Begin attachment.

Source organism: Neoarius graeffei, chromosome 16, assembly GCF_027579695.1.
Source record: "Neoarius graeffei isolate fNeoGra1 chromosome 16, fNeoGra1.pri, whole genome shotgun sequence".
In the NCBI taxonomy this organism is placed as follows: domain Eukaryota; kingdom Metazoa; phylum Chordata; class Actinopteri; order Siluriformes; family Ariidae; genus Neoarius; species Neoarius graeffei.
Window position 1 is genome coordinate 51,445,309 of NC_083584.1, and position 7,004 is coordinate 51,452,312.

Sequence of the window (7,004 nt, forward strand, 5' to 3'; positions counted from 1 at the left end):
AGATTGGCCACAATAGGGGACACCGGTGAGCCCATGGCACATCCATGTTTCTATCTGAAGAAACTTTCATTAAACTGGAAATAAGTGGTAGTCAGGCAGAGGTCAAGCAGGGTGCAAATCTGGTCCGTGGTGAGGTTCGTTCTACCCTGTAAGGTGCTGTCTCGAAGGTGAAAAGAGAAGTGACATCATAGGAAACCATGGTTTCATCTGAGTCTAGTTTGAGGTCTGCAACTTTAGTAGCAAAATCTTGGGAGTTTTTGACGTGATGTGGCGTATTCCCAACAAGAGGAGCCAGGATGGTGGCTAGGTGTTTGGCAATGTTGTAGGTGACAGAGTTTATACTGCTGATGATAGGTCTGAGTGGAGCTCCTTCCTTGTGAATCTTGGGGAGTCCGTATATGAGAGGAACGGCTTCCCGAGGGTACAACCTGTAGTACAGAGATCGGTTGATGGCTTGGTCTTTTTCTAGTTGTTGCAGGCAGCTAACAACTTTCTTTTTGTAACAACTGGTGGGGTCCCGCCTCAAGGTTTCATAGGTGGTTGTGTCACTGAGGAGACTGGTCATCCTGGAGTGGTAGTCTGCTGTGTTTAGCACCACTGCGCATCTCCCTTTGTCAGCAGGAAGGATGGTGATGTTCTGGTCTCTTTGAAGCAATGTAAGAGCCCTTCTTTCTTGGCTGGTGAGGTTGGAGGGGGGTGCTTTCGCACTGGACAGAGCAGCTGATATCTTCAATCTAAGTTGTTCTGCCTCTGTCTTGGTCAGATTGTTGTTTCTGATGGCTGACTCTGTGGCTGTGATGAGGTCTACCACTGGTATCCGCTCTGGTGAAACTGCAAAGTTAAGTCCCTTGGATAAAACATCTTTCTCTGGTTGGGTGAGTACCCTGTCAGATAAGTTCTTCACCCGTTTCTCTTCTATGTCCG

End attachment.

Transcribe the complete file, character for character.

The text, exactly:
Source organism: Neoarius graeffei, chromosome 16, assembly GCF_027579695.1.
Source record: "Neoarius graeffei isolate fNeoGra1 chromosome 16, fNeoGra1.pri, whole genome shotgun sequence".
In the NCBI taxonomy this organism is placed as follows: domain Eukaryota; kingdom Metazoa; phylum Chordata; class Actinopteri; order Siluriformes; family Ariidae; genus Neoarius; species Neoarius graeffei.
Window position 1 is genome coordinate 51,445,309 of NC_083584.1, and position 7,004 is coordinate 51,452,312.

Sequence of the window (7,004 nt, forward strand, 5' to 3'; positions counted from 1 at the left end):
AGATTGGCCACAATAGGGGACACCGGTGAGCCCATGGCACATCCATGTTTCTATCTGAAGAAACTTTCATTAAACTGGAAATAAGTGGTAGTCAGGCAGAGGTCAAGCAGGGTGCAAATCTGGTCCGTGGTGAGGTTCGTTCTACCCTGTAAGGTGCTGTCTCGAAGGTGAAAAGAGAAGTGACATCATAGGAAACCATGGTTTCATCTGAGTCTAGTTTGAGGTCTGCAACTTTAGTAGCAAAATCTTGGGAGTTTTTGACGTGATGTGGCGTATTCCCAACAAGAGGAGCCAGGATGGTGGCTAGGTGTTTGGCAATGTTGTAGGTGACAGAGTTTATACTGCTGATGATAGGTCTGAGTGGAGCTCCTTCCTTGTGAATCTTGGGGAGTCCGTATATGAGAGGAACGGCTTCCCGAGGGTACAACCTGTAGTACAGAGATCGGTTGATGGCTTGGTCTTTTTCTAGTTGTTGCAGGCAGCTAACAACTTTCTTTTTGTAACAACTGGTGGGGTCCCGCCTCAAGGTTTCATAGGTGGTTGTGTCACTGAGGAGACTGGTCATCCTGGAGTGGTAGTCTGCTGTGTTTAGCACCACTGCGCATCTCCCTTTGTCAGCAGGAAGGATGGTGATGTTCTGGTCTCTTTGAAGCAATGTAAGAGCCCTTCTTTCTTGGCTGGTGAGGTTGGAGGGGGGTGCTTTCGCACTGGACAGAGCAGCTGATATCTTCAATCTAAGTTGTTCTGCCTCTGTCTTGGTCAGATTGTTGTTTCTGATGGCTGACTCTGTGGCTGTGATGAGGTCTACCACTGGTATCCGCTCTGGTGAAACTGCAAAGTTAAGTCCCTTGGATAAAACATCTTTCTCTGGTTGGGTGAGTACCCTGTCAGATAAGTTCTTCACCCGTTTCTCTTCTATGTCCG